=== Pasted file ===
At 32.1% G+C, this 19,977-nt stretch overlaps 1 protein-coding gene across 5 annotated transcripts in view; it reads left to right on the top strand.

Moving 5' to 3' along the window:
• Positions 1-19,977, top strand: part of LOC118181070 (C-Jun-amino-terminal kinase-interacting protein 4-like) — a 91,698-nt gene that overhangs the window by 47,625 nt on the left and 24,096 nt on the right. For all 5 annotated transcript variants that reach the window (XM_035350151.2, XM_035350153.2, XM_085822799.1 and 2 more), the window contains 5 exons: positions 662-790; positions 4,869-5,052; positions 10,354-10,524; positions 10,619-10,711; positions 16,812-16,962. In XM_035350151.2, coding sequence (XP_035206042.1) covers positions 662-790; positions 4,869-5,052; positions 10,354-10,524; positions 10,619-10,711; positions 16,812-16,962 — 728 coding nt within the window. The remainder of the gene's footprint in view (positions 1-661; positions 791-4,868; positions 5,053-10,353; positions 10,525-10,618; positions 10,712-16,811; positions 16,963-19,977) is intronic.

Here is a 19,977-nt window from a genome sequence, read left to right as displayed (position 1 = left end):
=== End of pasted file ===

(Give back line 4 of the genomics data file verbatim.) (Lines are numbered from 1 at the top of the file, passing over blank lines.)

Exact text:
Here is a 19,977-nt window from a genome sequence, read left to right as displayed (position 1 = left end):